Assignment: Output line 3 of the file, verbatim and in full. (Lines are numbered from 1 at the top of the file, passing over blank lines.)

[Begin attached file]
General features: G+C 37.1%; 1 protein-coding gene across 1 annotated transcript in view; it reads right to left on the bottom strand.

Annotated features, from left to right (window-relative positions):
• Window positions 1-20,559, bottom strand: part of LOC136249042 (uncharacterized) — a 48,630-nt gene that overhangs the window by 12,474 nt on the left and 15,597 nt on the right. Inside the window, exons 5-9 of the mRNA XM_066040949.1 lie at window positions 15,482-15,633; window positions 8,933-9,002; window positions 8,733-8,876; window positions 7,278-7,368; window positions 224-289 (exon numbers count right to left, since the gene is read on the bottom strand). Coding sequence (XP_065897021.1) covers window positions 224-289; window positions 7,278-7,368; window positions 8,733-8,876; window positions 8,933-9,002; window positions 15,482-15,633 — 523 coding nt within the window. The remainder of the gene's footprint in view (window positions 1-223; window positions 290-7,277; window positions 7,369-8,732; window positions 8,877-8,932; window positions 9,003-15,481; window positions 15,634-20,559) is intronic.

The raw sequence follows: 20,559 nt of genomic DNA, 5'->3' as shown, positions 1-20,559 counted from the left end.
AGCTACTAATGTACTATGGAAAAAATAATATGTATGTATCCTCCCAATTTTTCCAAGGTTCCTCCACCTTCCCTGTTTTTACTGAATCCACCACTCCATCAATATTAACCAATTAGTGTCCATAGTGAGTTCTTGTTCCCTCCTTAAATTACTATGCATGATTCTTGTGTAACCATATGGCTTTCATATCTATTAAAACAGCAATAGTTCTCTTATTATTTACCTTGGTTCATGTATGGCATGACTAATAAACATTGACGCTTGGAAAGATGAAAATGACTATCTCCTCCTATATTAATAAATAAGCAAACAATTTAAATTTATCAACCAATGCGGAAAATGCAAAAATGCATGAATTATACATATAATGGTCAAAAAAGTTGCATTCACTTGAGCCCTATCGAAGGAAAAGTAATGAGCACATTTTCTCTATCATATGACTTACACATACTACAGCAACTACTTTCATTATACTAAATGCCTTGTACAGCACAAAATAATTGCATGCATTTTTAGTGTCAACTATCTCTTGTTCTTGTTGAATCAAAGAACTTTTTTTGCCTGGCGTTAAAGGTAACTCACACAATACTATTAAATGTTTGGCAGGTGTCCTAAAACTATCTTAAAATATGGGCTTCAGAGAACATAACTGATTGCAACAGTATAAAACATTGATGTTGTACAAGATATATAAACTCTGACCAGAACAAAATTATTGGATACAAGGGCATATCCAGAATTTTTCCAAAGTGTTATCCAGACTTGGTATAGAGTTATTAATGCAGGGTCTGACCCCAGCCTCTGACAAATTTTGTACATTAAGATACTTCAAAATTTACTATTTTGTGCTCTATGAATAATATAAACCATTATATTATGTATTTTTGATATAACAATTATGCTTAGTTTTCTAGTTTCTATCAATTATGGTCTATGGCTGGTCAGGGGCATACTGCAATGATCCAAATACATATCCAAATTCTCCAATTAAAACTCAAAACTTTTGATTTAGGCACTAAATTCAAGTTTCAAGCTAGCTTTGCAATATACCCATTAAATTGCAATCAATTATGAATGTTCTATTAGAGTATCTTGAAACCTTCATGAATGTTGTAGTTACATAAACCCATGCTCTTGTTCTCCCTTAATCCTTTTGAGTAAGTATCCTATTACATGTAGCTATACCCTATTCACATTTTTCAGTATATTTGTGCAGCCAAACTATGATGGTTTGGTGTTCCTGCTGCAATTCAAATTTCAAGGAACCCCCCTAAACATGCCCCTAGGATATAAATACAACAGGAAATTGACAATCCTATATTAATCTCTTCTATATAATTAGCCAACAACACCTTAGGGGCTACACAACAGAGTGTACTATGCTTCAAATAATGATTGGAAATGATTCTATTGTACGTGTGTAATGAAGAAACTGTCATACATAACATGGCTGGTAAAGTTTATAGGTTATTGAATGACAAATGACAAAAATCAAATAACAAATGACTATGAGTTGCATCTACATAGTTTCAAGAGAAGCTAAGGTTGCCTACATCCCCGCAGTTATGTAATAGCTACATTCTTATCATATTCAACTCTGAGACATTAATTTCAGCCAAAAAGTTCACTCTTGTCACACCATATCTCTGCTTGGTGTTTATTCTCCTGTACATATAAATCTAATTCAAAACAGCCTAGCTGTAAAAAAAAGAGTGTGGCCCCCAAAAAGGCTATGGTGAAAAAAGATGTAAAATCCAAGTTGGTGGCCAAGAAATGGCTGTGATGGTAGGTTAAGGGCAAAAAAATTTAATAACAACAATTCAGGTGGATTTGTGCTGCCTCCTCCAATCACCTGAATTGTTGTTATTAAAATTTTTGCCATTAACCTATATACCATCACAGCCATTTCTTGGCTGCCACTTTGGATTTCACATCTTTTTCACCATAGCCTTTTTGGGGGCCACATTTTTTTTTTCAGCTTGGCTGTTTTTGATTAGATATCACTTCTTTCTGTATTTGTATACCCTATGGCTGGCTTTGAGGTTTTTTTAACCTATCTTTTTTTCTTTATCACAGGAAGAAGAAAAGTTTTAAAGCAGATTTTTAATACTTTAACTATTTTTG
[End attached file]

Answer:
• Window positions 1-20,559, bottom strand: part of LOC136249042 (uncharacterized) — a 48,630-nt gene that overhangs the window by 12,474 nt on the left and 15,597 nt on the right. Inside the window, exons 5-9 of the mRNA XM_066040949.1 lie at window positions 15,482-15,633; window positions 8,933-9,002; window positions 8,733-8,876; window positions 7,278-7,368; window positions 224-289 (exon numbers count right to left, since the gene is read on the bottom strand). Coding sequence (XP_065897021.1) covers window positions 224-289; window positions 7,278-7,368; window positions 8,733-8,876; window positions 8,933-9,002; window positions 15,482-15,633 — 523 coding nt within the window. The remainder of the gene's footprint in view (window positions 1-223; window positions 290-7,277; window positions 7,369-8,732; window positions 8,877-8,932; window positions 9,003-15,481; window positions 15,634-20,559) is intronic.